In the last time At the grocery store, my son Jack asked me to play Neil Diamond’s “Beautiful Noise”.Most 7-year-olds require Disney or my world Soundtrack. Not Jack. From the time he was 3 years old, Jack began humming Neil Diamond’s hit songs.
This is not intentional. Diamond’s song is just one of more than 1,500 tracks on our family iPod. But I soon discovered that Jack’s love for Neil Diamond could be a clue linking him to my late father, who died when Jack was 4 years old.
This legendary singer is one of my father’s favorite artists. Every time he heard “Sweet Caroline”, Dad would join the choir with his deaf and mute voice, as if he were on the stage of the Hollywood Bowl. Now, when I hear that tune on our iPod — and when Jack sings from the back of my minivan — I feel like I have a heartfelt connection with my father.
Facts have proved that the use of music to strengthen family relationships is not unfounded.Research like This, published in Behavior and Brain Science, Showing that preschoolers form social bonds, partly based on songs. By the age of 2 or 3, children can reproduce the songs their caregiver sings with extraordinary pitch and pitch, and the children’s songs are more fluent than the language.
“Music transcends any age, language, religion or cultural background,” said Luke Glowacki, a professor at Boston University, an anthropologist. “It provides a mechanism to bring people together and help them adapt to a new environment and overcome challenges.”
Research like This is published in American Psychology Shows that music can be a powerful tool to strengthen social connections, even if people are far away. The brain network related to singing overlaps with the network related to social belonging and connection.In addition, singing along with your favorite tune will activate the brain’s reward system and fill the body with chemicals, such as Dopamine with Oxytocin.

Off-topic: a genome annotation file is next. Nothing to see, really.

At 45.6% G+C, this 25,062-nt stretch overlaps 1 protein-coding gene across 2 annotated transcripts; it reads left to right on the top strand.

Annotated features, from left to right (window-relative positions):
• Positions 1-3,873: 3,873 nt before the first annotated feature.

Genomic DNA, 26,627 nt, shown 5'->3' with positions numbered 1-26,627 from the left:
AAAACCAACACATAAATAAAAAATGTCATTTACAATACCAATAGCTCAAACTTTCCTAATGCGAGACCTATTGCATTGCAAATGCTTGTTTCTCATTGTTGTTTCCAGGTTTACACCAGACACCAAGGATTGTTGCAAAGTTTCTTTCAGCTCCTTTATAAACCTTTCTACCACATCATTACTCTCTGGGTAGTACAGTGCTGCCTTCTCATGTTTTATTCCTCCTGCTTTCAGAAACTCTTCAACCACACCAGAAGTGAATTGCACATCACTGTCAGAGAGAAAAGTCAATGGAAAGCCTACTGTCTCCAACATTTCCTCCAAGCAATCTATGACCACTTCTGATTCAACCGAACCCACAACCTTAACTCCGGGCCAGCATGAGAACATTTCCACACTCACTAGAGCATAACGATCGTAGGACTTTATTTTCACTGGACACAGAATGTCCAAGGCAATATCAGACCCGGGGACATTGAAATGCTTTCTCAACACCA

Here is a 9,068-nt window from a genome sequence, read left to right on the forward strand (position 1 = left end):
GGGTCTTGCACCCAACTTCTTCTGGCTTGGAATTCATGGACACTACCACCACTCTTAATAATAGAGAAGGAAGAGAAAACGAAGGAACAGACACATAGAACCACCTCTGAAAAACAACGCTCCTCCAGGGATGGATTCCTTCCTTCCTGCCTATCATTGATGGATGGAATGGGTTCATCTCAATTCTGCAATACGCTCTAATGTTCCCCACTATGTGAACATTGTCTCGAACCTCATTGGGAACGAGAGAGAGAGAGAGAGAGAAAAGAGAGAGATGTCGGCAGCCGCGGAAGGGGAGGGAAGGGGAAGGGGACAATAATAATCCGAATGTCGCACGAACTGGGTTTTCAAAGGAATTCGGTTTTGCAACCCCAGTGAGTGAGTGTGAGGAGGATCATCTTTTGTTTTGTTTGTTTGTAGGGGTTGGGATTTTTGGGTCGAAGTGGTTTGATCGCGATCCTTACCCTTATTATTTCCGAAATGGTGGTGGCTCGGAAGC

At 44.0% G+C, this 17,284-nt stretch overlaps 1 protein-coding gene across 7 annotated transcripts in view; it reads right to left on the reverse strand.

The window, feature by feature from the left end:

The more I study, the more I want to use music to dig out memories and bring people together. My first idea was to create a playlist of my father’s favorite tunes. Whether you use Spotify, YouTube, Apple Music, or SoundCloud, most playlist apps have technology that can help you create playlists from a few songs. But according to Patrick Savage, Keio University CompMusic Lab In Fujisawa, Japan, you can create more meaningful playlists by talking to your loved ones and finding songs that remind you of the memories you shared.
So I started a text thread among my multi-generational family members, asking two questions: “Which songs remind you of Dad?” and “Do you have a specific memory of each song in your list?” “
Their answers revealed things about my father that I didn’t know. Mom texted that Dad had fallen in love with the beach boy’s “Surfing Safari”, and then tried surfing and failed (this is proved by the scar on his cheek.) Long trips. My brother-in-law recalled that Dad tried to master his “Boot Scootin’ Boogie” movement and almost killed half of the people on the dance floor.
I added each of these songs to a shared Spotify playlist that I named “Dad” and encouraged my relatives to add more songs to the queue. Fortunately, for a family where I sometimes don’t like technology, creating a playlist is as easy as clicking three dots to add songs, share lists, and collaborate. In this way, creating a playlist becomes an interactive memory path for the whole family, and it’s a dramatic upgrade from the time when you had to buy music, make a mixtape, and send a copy to every family member.